While it may be impossible to prove on paper, most local tournament pundits agree: had Tiger Wood’s Masters withdrawal announcement come a few weeks earlier, there is a good chance real money could have been sucked right out of our local economy.
There is a shadow economy that exists off the books from what the Chamber of Commerce or the mayor’s office are able to document, and it is tied to the demand for tournament tickets, tournament housing and all the accouterments that go along with Augusta’s finest spring tradition. In years when interest in Tiger Woods is at a peak, cash registers are known to hum. This is not to say we have really had a lackluster week when it comes to the tournament’s economic impact, but some years are better than others.
No one is eager to go on the record when it comes to black market ticket values or, for that matter, the tax free rental windfalls that local homeowners are able to pocket thanks to loopholes in the income tax code, but folks in the know are delighted when the world’s most famous athlete comes to Augusta in fine form and ready to compete.
It is ironic to consider that as much personal scandal and distraction as Woods has lived with since November of 2009, not to mention physical challenges and injuries, in all that time there has not been a Masters tournament that he has not been the odds on favorite to win. In fact, the same could be said for any tournament in which he was scheduled to play, almost without exception, since his first win in Augusta in 1997.
Lately, his detractors have said he is done. He is “not competitive,” “not intimidating” and “a has been.” If you follow the ramblings of casual fans, you have heard all of that and other insults thrown in for good measure, usually personal in nature, sometimes racist.
But Woods’ record last season tells quite a different tale. He won five PGA tournaments; the most any other single player won was two. That is five victories out of 16 tournaments entered, which is a winning percentage better than the 27 percent mark he has posted over his career. He finished ranked as the No. 1 player statistically and, yes, he won Player of the Year to boot.
He may not have won a major, and he may show only sporadic hints of the domination that made him the first billionaire the sports world ever created, but he still managed to lap the field in total wins and remain the universally acknowledged best golfer in the world.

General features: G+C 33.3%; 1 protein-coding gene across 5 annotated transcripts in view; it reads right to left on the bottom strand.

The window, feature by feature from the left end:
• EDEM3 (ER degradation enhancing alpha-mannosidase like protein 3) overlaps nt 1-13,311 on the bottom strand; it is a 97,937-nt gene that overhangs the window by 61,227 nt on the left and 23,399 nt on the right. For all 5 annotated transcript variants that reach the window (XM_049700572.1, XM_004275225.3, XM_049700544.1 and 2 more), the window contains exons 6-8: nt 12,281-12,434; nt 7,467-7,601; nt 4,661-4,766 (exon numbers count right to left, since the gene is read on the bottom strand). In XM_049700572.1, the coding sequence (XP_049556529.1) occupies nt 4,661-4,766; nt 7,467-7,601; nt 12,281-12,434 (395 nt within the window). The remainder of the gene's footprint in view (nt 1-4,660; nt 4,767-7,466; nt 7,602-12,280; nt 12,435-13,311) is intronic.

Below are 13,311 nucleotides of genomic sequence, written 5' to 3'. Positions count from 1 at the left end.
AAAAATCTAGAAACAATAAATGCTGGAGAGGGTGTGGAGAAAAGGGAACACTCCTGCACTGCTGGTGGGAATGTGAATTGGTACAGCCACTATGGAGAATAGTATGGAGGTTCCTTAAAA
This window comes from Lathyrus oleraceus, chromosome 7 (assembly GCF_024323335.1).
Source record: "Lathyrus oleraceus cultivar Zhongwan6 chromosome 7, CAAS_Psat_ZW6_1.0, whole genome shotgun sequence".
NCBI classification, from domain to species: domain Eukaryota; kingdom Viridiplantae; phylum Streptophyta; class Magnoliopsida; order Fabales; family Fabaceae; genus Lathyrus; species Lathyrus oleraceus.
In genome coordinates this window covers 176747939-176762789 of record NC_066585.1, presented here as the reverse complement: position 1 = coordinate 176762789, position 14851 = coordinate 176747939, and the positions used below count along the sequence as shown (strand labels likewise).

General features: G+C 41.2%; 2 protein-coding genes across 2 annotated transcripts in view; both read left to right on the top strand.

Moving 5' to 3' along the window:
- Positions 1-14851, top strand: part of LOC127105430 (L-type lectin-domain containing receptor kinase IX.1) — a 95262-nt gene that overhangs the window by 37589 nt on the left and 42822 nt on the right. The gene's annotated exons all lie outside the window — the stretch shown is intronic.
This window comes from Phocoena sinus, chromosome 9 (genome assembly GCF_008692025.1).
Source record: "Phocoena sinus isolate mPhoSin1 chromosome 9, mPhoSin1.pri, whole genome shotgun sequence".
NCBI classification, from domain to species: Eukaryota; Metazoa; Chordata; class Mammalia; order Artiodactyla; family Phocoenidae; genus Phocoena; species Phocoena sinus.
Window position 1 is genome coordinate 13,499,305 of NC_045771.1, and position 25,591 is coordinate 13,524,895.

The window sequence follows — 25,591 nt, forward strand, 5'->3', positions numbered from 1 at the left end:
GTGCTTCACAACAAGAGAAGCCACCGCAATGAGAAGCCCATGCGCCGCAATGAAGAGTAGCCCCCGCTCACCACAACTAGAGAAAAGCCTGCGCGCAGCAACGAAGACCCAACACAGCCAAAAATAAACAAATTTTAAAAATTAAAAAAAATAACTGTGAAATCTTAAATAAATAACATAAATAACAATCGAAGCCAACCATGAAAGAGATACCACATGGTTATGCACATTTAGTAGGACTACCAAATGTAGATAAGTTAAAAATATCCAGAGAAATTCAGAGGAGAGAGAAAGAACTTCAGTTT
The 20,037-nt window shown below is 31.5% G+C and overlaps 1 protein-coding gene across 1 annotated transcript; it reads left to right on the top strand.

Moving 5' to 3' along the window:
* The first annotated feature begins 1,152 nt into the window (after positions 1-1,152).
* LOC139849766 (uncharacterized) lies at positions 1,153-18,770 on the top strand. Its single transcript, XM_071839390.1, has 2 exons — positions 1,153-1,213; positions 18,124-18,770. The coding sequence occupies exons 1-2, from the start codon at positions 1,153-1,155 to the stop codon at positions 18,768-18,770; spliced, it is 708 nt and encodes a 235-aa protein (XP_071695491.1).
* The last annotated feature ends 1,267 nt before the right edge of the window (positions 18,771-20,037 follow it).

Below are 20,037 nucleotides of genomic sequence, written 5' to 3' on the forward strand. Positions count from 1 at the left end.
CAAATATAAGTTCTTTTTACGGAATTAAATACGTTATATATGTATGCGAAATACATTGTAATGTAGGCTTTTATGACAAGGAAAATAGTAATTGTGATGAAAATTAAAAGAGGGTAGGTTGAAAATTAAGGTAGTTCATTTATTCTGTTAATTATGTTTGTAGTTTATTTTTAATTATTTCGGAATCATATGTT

You may not like him; certainly many of our wives and mothers do not. But if you are a fan of the game of golf, to call him anything other than the most important individual playing the sport today would be ignorant and willfully deceitful.
Our yearly event has been made better and more dramatic in the last 20 years because of his participation, and while he has collected dozens of trophies and titles along the way, none have looked better on him than the Green Jackets. None have more helped heal the damage that years of exclusion, not just from the Augusta National but from courses and clubs all over the world, that minority players faced all over the world in the game of golf.
Tiger’s withdrawal came late enough that 2014 will not be known as a “down” year in economic terms when it comes to Masters Week, but if for some reason it turns into an extended absence, you better believe the event will be less than what it could have been, in any number of ways.
The Masters needs its champions and, in our generation, Tiger is the greatest of them all. In terms of all time greats, don’t take my word for it, consider the wisdom of Jack Nicklaus, who had this to say last September: “If you look at it realistically, Tiger’s probably got another 10 years of top golf. That’s 40 majors. Can he win five of them? I think he probably will.”
Who are we to argue with Jack?